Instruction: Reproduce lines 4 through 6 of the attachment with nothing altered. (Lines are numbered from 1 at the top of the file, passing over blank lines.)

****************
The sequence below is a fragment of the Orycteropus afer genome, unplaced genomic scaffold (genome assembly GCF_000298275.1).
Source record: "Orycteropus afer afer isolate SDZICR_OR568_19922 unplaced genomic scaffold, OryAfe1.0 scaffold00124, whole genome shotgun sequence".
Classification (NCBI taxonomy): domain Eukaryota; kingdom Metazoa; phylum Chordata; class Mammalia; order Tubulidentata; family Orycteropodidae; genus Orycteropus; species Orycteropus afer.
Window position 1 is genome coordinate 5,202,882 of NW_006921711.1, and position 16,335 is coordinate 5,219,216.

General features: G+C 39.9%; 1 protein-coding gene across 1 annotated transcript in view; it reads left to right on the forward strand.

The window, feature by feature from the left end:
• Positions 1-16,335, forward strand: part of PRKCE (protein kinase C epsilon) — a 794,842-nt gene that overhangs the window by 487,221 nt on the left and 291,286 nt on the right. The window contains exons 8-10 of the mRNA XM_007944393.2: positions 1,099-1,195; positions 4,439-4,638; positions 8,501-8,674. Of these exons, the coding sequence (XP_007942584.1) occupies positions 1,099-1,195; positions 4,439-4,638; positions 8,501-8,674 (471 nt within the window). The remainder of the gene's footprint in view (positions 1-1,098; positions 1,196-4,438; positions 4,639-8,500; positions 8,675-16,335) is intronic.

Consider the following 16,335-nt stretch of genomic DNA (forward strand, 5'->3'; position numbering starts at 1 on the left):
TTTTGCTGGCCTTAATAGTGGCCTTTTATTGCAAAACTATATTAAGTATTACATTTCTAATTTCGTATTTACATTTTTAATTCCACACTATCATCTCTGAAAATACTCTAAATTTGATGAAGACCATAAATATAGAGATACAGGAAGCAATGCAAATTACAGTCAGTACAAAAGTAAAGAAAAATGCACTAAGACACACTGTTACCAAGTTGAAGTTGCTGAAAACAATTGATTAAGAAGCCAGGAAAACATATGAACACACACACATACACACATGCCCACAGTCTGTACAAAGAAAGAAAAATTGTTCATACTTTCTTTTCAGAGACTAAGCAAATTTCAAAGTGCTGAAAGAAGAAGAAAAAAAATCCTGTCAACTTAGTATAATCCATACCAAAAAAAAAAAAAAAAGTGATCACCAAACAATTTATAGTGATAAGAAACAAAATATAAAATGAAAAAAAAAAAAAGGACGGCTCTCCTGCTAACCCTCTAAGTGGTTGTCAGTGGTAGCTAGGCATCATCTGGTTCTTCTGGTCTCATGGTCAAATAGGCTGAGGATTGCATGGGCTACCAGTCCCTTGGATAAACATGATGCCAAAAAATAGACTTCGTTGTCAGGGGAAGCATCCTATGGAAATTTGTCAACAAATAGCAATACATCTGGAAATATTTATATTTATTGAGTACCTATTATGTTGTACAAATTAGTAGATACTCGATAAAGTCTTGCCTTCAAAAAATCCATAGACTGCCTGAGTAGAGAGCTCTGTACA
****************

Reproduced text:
Window position 1 is genome coordinate 5,202,882 of NW_006921711.1, and position 16,335 is coordinate 5,219,216.

General features: G+C 39.9%; 1 protein-coding gene across 1 annotated transcript in view; it reads left to right on the forward strand.

The window, feature by feature from the left end: